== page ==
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Deep vein thrombosis (DVT) is a blood clot that forms in a major vein of the body, causing blockage. Though it usually forms in the lower leg, thigh or pelvis, it can also form in the arms or other areas of the body. Left untreated, DVT can lead to a pulmonary embolism, which occurs when a blood clot breaks loose and travels through the bloodstream to the lungs.

The team at the Vascular Center at UM BWMC specializes in the diagnosis and treatment of deep vein thrombosis (DVT). 

Risk Factors for Deep Vein Thrombosis

  • Advanced age (age 60 or older)
  • Childbirth within the last 6 months
  • Extended bed rest or immobility
  • Inflammatory bowel disease (IBD)
  • Lung disease
  • Obesity
  • Previous DVT or family history of DVT
  • Previous cancer diagnosis
  • Recent surgery or trauma
  • Tobacco and smoking use

DVT Symptoms

Many people with deep vein thrombosis don’t experience any symptoms. About half of people with DVT experience common symptoms like pain, swelling, tenderness, and redness of the skin in the affected part of the body. The affected area may also be warm and/or discolored. Symptoms of pulmonary embolism include chest pain, shortness of breath, dizziness and excessive sweating.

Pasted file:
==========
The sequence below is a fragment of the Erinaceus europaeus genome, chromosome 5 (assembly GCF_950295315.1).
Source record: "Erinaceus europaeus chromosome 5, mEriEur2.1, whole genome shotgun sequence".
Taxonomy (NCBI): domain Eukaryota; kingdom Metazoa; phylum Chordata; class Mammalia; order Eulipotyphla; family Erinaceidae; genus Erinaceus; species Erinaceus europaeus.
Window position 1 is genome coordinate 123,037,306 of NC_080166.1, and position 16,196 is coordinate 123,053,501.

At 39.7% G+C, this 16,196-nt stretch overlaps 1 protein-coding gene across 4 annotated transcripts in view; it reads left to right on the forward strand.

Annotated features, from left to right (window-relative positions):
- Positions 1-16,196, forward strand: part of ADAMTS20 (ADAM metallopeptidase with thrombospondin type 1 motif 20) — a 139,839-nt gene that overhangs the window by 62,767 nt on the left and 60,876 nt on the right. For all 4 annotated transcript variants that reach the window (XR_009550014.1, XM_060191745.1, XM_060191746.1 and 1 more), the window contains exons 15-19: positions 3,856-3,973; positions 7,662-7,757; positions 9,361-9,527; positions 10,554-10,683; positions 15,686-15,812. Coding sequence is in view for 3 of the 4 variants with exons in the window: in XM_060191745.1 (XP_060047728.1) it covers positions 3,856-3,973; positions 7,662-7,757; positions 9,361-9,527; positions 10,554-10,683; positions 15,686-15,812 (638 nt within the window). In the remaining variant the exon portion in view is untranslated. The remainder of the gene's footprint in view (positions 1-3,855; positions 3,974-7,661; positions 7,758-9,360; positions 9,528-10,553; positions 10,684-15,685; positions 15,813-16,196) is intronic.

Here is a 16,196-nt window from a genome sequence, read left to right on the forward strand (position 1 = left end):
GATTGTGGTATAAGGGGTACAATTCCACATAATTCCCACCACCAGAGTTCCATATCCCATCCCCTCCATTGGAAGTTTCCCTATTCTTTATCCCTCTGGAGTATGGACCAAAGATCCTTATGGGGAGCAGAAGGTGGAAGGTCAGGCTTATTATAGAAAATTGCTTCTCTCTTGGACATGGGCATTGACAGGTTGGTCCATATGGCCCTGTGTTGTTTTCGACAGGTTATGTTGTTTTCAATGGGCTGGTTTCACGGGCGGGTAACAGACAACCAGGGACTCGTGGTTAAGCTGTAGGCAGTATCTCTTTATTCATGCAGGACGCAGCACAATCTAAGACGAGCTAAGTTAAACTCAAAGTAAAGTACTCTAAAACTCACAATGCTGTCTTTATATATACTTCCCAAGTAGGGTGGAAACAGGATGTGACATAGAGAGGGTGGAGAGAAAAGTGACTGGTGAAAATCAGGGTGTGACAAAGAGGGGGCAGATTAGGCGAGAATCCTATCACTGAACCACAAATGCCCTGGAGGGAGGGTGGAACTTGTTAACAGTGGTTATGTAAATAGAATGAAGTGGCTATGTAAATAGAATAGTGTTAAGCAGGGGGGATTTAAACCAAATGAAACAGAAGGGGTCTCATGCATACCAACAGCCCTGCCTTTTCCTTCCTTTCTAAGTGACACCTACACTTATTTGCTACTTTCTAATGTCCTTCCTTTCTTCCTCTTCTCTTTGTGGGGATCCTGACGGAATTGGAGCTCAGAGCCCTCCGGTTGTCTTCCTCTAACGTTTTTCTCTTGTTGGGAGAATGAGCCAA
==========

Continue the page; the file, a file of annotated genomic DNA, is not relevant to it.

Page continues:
Seek immediate care if you experience these symptoms.

DVT Diagnosis and Treatment

Early diagnosis and treatment of deep vein thrombosis is important to reduce the risk of serious complications.

DVT is diagnosed through a physical exam, a review of your medical history and imaging tests. Treatment options may include medications (including blood-thinning medicine). If you are unable to take blood thinners, other medicines or procedures can help.

The team at the Vascular Center at UM BWMC will help you decide what treatments are best for you.

Contact Us

For more information or to make an appointment with the Vascular Center at UM BWMC, call 410-553-8300.

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